Let's assume that the password to be cracked is 15 characters long and consists of numbers (to keep the math simple). Let's assume the attacker has the following information about the password:

  • It is at least 8 characters long
  • It consists of numbers.
  • It is random

What is the maximum number of combinations the attacker must try? If he knew the actual password length, there would be 1015 possible combinations. Since he does not know the password length, would he also have to try all shorter passwords too(108+109+1010+1011+1012+1013+1014+1015=1,1111111x1015)?


1 Answer 1


Yes, almost. That's close enough to the order of password to test when e.g. looking at a 2-exponential scale such as strength in bits.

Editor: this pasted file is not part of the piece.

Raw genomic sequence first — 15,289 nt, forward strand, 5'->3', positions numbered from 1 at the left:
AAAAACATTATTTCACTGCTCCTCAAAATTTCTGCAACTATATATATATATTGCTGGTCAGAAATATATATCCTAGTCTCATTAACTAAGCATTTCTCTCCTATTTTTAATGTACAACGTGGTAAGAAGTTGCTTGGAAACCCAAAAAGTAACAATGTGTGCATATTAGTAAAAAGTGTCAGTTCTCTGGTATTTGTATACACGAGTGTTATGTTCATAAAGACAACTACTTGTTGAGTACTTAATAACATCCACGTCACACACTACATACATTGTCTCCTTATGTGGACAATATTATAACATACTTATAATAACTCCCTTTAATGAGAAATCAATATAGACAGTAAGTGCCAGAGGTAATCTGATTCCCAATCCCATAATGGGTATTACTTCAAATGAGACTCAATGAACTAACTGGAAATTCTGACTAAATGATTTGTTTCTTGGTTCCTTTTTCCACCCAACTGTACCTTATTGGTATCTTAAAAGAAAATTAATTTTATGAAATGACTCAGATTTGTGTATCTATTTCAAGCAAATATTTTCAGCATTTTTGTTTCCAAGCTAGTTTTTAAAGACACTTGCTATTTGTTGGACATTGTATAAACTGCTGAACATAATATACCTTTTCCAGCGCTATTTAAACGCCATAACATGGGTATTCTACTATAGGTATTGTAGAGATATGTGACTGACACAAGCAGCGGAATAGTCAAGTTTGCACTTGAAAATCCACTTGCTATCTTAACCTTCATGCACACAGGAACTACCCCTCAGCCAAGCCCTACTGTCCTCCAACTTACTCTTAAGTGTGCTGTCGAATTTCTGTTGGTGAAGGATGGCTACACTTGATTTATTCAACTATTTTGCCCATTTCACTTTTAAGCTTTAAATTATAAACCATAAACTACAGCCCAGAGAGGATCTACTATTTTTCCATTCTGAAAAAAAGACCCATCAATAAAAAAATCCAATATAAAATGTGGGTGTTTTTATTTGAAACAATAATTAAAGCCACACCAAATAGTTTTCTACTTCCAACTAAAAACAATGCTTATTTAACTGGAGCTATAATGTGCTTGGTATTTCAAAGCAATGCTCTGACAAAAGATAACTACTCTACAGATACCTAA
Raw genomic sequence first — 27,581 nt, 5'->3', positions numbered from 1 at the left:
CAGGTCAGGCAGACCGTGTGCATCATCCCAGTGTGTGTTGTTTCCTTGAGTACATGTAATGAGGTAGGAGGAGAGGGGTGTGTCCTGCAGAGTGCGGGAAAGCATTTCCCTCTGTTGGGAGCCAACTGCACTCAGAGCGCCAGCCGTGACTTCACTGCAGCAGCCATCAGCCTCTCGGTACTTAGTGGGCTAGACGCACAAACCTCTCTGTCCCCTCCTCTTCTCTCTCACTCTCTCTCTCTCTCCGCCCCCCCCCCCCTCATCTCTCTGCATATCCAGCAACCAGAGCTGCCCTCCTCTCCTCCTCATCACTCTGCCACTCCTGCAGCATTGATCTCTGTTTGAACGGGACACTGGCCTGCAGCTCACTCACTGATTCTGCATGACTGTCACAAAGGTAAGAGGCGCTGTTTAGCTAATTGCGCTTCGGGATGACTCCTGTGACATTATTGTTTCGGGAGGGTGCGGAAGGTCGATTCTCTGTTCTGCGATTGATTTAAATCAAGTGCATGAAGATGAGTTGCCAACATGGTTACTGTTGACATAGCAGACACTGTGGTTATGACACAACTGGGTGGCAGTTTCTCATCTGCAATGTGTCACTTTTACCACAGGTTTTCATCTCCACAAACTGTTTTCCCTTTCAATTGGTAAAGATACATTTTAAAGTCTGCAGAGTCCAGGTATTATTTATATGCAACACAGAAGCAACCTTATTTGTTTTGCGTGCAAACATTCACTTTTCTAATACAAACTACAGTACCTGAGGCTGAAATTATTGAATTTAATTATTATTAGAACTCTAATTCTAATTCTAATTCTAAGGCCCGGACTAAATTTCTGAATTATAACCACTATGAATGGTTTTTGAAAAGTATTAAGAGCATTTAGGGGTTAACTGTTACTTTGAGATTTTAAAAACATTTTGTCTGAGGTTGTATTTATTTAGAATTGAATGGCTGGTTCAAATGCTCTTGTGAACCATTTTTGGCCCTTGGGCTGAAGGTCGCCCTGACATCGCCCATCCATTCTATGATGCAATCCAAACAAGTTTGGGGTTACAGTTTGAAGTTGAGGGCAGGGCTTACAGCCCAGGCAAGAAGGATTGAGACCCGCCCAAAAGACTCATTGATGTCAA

If the characters are decimal digits then you'd have to test them all to get to the maximum number of combinations. Well, except for one since if you have tested all the rest then there is only one possibility left, which you would not have to test. If there are 3 murder suspects and you know that two could not have done it...

Furthermore, this presumes that there are no tricks to get information about the passwords otherwise. If there is an oracle that can indicate the size of the password then this calculation would be upset. It is pretty easy to do a direct comparison and have the equation fail at the first incorrect character for instance, in which case the password would be very easy to obtain.

And I'm assuming that random really is random of course. That's as stated so I'll take that at face value.


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